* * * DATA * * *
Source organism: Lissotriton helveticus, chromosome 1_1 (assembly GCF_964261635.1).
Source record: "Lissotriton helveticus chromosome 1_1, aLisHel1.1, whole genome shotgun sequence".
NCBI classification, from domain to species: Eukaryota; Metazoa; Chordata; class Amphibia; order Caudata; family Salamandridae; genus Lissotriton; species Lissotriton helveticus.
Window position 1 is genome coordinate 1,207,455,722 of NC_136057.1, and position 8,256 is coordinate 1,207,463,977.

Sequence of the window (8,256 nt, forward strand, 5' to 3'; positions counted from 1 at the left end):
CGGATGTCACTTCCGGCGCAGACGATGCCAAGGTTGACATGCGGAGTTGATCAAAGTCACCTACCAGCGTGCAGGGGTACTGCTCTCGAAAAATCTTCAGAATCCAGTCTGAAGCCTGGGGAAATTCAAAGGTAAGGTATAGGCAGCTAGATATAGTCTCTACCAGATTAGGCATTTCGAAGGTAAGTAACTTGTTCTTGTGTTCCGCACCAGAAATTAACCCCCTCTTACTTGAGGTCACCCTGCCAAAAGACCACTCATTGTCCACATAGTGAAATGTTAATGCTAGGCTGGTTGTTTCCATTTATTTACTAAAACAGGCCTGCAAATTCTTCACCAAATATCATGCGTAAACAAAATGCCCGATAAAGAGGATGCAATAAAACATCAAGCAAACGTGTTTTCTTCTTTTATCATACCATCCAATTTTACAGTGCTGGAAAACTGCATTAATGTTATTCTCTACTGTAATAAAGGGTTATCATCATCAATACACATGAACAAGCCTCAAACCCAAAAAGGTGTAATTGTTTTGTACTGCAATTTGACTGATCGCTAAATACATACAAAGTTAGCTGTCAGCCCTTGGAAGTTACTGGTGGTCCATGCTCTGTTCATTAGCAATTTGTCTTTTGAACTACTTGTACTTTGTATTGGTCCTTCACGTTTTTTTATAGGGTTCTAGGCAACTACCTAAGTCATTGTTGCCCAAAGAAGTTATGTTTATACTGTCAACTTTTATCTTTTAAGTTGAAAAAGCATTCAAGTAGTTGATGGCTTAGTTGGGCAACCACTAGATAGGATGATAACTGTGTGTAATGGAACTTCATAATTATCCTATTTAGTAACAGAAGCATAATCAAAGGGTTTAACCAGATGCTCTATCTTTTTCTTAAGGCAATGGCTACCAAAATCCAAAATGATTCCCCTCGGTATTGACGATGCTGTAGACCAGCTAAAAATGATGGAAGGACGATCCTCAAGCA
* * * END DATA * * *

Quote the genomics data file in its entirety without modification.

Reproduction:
Source organism: Lissotriton helveticus, chromosome 1_1 (assembly GCF_964261635.1).
Source record: "Lissotriton helveticus chromosome 1_1, aLisHel1.1, whole genome shotgun sequence".
NCBI classification, from domain to species: Eukaryota; Metazoa; Chordata; class Amphibia; order Caudata; family Salamandridae; genus Lissotriton; species Lissotriton helveticus.
Window position 1 is genome coordinate 1,207,455,722 of NC_136057.1, and position 8,256 is coordinate 1,207,463,977.

Sequence of the window (8,256 nt, forward strand, 5' to 3'; positions counted from 1 at the left end):
CGGATGTCACTTCCGGCGCAGACGATGCCAAGGTTGACATGCGGAGTTGATCAAAGTCACCTACCAGCGTGCAGGGGTACTGCTCTCGAAAAATCTTCAGAATCCAGTCTGAAGCCTGGGGAAATTCAAAGGTAAGGTATAGGCAGCTAGATATAGTCTCTACCAGATTAGGCATTTCGAAGGTAAGTAACTTGTTCTTGTGTTCCGCACCAGAAATTAACCCCCTCTTACTTGAGGTCACCCTGCCAAAAGACCACTCATTGTCCACATAGTGAAATGTTAATGCTAGGCTGGTTGTTTCCATTTATTTACTAAAACAGGCCTGCAAATTCTTCACCAAATATCATGCGTAAACAAAATGCCCGATAAAGAGGATGCAATAAAACATCAAGCAAACGTGTTTTCTTCTTTTATCATACCATCCAATTTTACAGTGCTGGAAAACTGCATTAATGTTATTCTCTACTGTAATAAAGGGTTATCATCATCAATACACATGAACAAGCCTCAAACCCAAAAAGGTGTAATTGTTTTGTACTGCAATTTGACTGATCGCTAAATACATACAAAGTTAGCTGTCAGCCCTTGGAAGTTACTGGTGGTCCATGCTCTGTTCATTAGCAATTTGTCTTTTGAACTACTTGTACTTTGTATTGGTCCTTCACGTTTTTTTATAGGGTTCTAGGCAACTACCTAAGTCATTGTTGCCCAAAGAAGTTATGTTTATACTGTCAACTTTTATCTTTTAAGTTGAAAAAGCATTCAAGTAGTTGATGGCTTAGTTGGGCAACCACTAGATAGGATGATAACTGTGTGTAATGGAACTTCATAATTATCCTATTTAGTAACAGAAGCATAATCAAAGGGTTTAACCAGATGCTCTATCTTTTTCTTAAGGCAATGGCTACCAAAATCCAAAATGATTCCCCTCGGTATTGACGATGCTGTAGACCAGCTAAAAATGATGGAAGGACGATCCTCAAGCA